COULD you foster a siblings group?

To mark National Siblings Day, an Isle of Wight couple have asked people to consider becoming foster carers — particularly for sibling groups.

It is thought almost 2,000 children in care across England have been split up from their brothers and sisters, and currently there is a nationwide shortage of foster carers.

Emma Barnicoat and Kevin Ford, of Ryde, shared their experience as third generation foster carers after being motivated by Emma’s mother, Jane Rouse, who is also a foster carer, to provide care for a pair of siblings.

For Emma, fostering has been a family affair. Both Emma’s grandfather and mother fostered children and young people and now, 20 years later, Emma, a mum-of-three and a former primary school teacher, is a full-time foster carer.

She said: “For more than a decade, I provided educational and emotional support to young children in my classroom and for students with special needs.

"When I was pregnant with our youngest son Sebastian, I was undecided on whether or not I wanted to go back to teaching or move into a different career.

"It was my mother who motivated us to pursue fostering as I would still get to be at home with my children and provide love and care for other young people in need."

Emma and Kevin foster with Five Rivers Child Care, an independent fostering agency and social enterprise.

The couple are currently foster parents to brothers age 12 and 14. The boys joined the family two years ago alongside biological children, Sebastian, three, Chloe, eight, Katie, 12.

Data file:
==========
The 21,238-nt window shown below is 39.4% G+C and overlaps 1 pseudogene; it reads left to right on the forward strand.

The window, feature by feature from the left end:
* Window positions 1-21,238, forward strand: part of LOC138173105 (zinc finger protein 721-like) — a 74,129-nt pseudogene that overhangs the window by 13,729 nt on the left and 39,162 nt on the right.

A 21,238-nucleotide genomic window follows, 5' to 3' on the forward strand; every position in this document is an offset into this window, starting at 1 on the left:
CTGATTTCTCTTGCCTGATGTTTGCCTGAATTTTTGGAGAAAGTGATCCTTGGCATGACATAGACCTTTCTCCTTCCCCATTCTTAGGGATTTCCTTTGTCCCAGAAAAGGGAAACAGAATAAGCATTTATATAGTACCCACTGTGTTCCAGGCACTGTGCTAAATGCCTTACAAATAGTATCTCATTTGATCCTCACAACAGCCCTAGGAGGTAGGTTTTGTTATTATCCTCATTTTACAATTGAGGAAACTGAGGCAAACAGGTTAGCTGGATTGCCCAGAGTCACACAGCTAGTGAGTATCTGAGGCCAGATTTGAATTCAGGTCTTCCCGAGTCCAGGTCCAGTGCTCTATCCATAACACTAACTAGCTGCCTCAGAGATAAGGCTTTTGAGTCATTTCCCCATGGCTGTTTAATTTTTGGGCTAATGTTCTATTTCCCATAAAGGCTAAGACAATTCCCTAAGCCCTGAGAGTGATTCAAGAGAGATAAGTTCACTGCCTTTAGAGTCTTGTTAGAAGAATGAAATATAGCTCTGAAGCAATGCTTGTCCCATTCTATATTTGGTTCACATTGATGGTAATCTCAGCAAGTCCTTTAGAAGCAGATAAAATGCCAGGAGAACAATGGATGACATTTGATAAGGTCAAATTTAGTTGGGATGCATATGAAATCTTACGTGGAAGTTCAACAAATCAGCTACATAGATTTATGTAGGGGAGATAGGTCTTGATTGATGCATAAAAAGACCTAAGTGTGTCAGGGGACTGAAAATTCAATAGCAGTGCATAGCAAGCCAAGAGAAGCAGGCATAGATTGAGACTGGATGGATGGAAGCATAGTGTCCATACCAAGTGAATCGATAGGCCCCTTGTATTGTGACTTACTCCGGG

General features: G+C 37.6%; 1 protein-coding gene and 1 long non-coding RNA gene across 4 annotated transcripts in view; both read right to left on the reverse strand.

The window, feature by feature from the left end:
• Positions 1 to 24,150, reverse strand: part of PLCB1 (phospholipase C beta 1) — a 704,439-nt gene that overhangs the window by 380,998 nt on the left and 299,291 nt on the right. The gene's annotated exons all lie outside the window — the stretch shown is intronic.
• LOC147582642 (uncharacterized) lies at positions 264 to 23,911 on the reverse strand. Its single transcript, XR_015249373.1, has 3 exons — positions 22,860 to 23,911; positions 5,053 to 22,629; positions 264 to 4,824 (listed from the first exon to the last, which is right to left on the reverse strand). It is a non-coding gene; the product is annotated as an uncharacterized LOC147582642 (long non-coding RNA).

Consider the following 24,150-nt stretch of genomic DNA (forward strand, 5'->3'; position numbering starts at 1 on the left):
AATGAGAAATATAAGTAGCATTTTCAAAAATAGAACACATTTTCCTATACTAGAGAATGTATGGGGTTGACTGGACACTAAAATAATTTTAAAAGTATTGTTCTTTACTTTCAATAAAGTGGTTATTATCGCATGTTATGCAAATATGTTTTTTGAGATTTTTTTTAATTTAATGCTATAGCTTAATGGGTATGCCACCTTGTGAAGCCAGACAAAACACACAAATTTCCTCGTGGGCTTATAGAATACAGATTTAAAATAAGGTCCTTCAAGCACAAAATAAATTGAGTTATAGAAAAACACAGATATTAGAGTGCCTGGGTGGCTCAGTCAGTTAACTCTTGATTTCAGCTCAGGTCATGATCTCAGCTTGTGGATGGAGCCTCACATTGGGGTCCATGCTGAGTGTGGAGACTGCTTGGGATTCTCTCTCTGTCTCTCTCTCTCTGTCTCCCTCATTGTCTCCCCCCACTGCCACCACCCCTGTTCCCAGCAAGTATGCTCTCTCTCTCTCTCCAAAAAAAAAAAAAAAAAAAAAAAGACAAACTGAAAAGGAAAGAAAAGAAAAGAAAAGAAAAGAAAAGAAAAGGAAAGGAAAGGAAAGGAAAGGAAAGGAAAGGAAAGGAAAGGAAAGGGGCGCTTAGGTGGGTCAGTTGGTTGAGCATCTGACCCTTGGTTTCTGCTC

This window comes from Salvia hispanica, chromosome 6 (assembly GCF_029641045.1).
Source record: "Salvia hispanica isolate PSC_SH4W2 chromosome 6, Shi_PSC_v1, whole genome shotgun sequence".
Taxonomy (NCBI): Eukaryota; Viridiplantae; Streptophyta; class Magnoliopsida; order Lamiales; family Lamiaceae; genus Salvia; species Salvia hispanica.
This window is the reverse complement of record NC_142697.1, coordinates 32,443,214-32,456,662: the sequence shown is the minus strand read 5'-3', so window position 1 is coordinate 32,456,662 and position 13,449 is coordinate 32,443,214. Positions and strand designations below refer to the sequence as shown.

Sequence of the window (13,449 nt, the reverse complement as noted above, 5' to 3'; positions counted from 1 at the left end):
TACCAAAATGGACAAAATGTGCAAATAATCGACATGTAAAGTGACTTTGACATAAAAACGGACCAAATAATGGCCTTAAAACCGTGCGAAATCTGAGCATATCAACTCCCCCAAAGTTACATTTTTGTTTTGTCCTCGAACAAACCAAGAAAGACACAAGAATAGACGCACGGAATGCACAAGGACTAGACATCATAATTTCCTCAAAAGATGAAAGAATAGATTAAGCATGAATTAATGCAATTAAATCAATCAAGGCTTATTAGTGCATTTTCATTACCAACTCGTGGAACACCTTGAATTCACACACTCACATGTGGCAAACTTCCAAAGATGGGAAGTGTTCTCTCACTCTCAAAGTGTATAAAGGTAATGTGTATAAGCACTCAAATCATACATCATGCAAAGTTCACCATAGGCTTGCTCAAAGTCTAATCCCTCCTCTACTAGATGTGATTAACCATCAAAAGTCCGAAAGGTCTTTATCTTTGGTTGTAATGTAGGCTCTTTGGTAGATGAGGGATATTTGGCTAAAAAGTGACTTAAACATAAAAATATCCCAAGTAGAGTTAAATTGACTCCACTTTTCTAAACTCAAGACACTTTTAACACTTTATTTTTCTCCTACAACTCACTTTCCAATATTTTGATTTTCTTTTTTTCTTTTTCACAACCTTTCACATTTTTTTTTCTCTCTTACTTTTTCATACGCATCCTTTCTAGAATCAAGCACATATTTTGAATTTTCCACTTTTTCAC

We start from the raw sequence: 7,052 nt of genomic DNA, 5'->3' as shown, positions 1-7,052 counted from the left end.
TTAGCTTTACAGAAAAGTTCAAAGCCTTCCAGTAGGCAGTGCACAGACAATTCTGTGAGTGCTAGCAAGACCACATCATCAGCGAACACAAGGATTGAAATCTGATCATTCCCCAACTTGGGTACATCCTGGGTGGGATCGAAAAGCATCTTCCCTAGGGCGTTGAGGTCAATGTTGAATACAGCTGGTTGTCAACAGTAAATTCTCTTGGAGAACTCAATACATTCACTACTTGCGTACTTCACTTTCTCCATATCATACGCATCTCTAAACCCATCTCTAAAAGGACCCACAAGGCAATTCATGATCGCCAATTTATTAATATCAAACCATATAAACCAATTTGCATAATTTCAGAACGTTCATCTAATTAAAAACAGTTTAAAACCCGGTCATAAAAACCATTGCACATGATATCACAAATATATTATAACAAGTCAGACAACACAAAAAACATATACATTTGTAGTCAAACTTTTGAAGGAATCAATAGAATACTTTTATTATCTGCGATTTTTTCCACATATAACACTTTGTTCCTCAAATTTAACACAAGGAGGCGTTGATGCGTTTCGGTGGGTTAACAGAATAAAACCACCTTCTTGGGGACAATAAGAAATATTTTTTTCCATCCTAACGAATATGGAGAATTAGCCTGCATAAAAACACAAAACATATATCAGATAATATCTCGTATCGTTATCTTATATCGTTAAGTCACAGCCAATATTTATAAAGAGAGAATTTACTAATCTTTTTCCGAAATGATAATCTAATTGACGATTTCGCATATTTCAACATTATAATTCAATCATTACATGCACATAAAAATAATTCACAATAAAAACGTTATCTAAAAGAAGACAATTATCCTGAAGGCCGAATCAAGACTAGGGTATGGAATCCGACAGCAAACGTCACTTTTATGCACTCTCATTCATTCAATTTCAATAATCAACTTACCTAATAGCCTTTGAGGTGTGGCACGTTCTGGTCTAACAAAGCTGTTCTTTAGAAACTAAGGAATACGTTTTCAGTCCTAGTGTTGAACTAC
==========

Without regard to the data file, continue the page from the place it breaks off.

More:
She said: "A career in foster care has always been inevitable considering my family’s history. I have seen many children and young people positively influenced by my mum and granddad from decades-worth of care and support.

"The boys are part of our family and are brothers to our other children. Our extended family view them as nephews and grandsons.

"Initially, we had no preference on whether we fostered siblings or children on their own. However, when the opportunity came up to provide long-term care for the brothers, it was a no-brainer for us to keep the two boys together and to bring them into our home with open arms.

"Our family wouldn’t have wanted it any other way and now, as far as they are concerned, they simply have another two brothers."

With Emma’s mother also a foster carer, the five siblings have been surrounded by other foster or adopted children close in age.

Martin Leitch, head of fostering services at Five Rivers Child Care, said: "Emma and Kevin have been wonderful examples of carers going above and beyond for a pair of siblings.

"Fostering a child is not just a career path, it’s a life choice, it’s choosing to provide a safe and loving home to someone vulnerable that otherwise might not have a family or home.

"We only hope more loving families on the Isle of Wight will be inspired to foster."

People can become foster carers if they are over 21, including single people, co-habiting couples, same sex couples and people living in rented accommodation.

The only requirement is a spare room for each foster child. Siblings of the same sex may be able to share rooms depending on their individual requirements.

For more information contact Five Rivers Child Care on 0345 266 0272 or visit

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